It looks like you're using an Ad Blocker.
Please white-list or disable AboveTopSecret.com in your ad-blocking tool.
Some features of ATS will be disabled while you continue to use an ad-blocker.
In the depths of the worst crisis in the region - the Libyan conflict - there has been unprecedented regional support of human rights, civilian protection, and international justice from The Arab League and Middle Eastern countries working within the UN System and the international community.
In Egypt, 1,659 people have been released from administrative detention since early February. It is unknown how many people remain in detention.
Powerful internal security forces responsible for serious human rights abuses in Tunisia and Egypt have been dissolved and a 19-year old state of emergency in Algeria has been repealed.
In Egypt, former government authorities long thought above the law, including former President Mubarak and Minister of Interior El-Adly, are facing charges of corruption and ordering police to shoot at protesters.
In Tunisia, former government authorities are facing charges of corruption and abuses during the uprising.
Thousands of political prisoners held under the rule of Zine El Abidine Ben Ali in Tunisia have reportedly been released.
Human rights activists, long subjected to campaigns of intimidation and harassment in Tunisia, are now able to work without fear of repression.
In November Aung San Suu Kyi was finally released in Burma. The Nobel Peace Prize winner has spent 15 of the past 21 years in detention.
The Indian government’s rejection of a bauxite mine project in Orissa’s Niyamgiri Hills was a landmark victory for the human rights of indigenous communities, who had campaigned for years against the plans spearheaded by UK-based Vedanta Resources and the state-owned Orissa Mining Corporation.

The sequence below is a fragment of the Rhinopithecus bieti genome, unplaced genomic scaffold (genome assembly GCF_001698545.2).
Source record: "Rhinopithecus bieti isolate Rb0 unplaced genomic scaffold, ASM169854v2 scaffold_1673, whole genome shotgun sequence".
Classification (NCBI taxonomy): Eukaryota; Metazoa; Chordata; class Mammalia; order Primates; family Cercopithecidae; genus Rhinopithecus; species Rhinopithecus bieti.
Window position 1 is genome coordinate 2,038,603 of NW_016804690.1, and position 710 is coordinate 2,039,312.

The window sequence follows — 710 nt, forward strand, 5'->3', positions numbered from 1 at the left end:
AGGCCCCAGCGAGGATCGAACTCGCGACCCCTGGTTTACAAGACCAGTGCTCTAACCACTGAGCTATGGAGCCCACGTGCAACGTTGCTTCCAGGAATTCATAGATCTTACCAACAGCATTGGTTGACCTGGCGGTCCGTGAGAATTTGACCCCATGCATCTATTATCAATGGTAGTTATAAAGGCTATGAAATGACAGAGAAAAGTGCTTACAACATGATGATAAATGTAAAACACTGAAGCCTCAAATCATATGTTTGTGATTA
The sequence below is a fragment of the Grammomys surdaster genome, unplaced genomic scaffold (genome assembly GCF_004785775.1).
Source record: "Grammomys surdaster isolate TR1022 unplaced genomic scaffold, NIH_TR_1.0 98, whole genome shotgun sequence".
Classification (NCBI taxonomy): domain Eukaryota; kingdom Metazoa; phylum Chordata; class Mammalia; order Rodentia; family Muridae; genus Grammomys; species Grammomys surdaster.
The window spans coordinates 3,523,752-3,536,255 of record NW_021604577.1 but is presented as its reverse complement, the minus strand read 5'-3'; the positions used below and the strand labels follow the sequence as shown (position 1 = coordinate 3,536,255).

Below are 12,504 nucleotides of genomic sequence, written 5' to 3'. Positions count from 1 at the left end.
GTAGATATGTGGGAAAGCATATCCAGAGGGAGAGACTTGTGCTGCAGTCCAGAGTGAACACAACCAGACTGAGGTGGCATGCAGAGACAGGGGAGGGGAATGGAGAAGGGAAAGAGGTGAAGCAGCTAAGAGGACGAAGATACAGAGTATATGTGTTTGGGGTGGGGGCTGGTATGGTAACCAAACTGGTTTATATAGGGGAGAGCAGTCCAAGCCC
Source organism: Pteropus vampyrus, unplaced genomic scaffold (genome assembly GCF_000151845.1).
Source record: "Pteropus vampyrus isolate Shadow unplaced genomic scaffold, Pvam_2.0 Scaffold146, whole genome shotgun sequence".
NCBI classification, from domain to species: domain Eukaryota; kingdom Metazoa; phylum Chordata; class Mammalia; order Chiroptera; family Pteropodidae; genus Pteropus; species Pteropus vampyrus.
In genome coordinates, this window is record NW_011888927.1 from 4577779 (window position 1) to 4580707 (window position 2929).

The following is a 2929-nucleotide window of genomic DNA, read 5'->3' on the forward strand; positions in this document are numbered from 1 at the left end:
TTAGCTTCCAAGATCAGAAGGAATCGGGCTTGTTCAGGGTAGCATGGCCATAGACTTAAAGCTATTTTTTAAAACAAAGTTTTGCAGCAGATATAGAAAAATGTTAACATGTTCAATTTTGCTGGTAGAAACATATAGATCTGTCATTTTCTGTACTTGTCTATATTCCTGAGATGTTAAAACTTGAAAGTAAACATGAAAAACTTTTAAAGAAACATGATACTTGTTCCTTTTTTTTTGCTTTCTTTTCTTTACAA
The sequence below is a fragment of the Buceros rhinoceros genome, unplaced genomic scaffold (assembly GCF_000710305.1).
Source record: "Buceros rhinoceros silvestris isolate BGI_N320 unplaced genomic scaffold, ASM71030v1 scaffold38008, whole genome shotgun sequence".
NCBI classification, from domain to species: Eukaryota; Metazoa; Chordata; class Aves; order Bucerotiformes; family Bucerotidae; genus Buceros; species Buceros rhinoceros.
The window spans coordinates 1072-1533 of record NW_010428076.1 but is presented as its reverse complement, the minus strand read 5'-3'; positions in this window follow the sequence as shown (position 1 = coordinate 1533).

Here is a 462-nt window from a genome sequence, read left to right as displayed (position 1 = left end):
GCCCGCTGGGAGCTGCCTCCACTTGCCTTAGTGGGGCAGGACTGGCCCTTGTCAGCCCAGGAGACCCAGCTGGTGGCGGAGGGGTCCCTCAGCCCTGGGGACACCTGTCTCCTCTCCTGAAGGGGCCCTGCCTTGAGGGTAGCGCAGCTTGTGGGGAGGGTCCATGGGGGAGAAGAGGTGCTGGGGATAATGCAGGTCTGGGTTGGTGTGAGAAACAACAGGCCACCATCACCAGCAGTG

The Indian courts delivered justice to the victims of the Union Carbide disaster, by handing down the first ever convictions of those responsible for the deadly Bhopal gas leak in 1984.
The first conviction of a Khmer Rouge official for crimes against humanity and war crimes by the UN-backed tribunal in Cambodia - a small but significant step. Kaing Guek Eav, also known as Duch, was given a 35 years sentence.
In Ghana, Nigeria and Kenya forced evictions were put on hold after public campaigns to draw attention to the plight of those at risk of losing their homes.
Burkina Faso committed to lifting financial barriers to emergency obstetric care and access to family planning.
Sierra Leone introduced a free health care service for pregnant women and children under five.
The International Criminal Court opened investigations in Kenya into the 2007/2008 post-election violence.
Gabon abolished the death penalty.
Almost all Nestle Range (except Kit Kat 2 finger - see above)
Hershey (actually has a policy to *not* reveal its cocoa sources, despite a Supreme Court action to do so.... legal case still going...)
Mars Company (includes M&Ms)
In Argentina, Chile, Peru and Colombia there were major advances to bring to justice some of those responsible for past serious and widespread human rights violations:
In Argentina, Reynaldo Bignone, former military general and former President, was found guilty in April 2010 of torture, murder and kidnappings that occurred while he was commander of the notorious Campo de Mayo detention centre between 1976 and 1978.
In July, Manuel Contreras, former head of the Chilean National Intelligence Directorate, was jailed for 17 years for his part in the 1974 killing in Argentina of General Carlos Prats, a cabinet member in President Salvador Allende’s 1970-73 government, and his wife.
In October, members of Peru's "Colina group" death squad and former high-ranking officials in the government of Alberto Fujimori (1990-2000) were convicted of killing 15 people and the enforced disappearance of 10 others in 1991 and 1992.
In Panama protests by indigenous organizations against a new mining law (which effectively gave the green light for larger scale exploitation) resulted in the repeal of the law.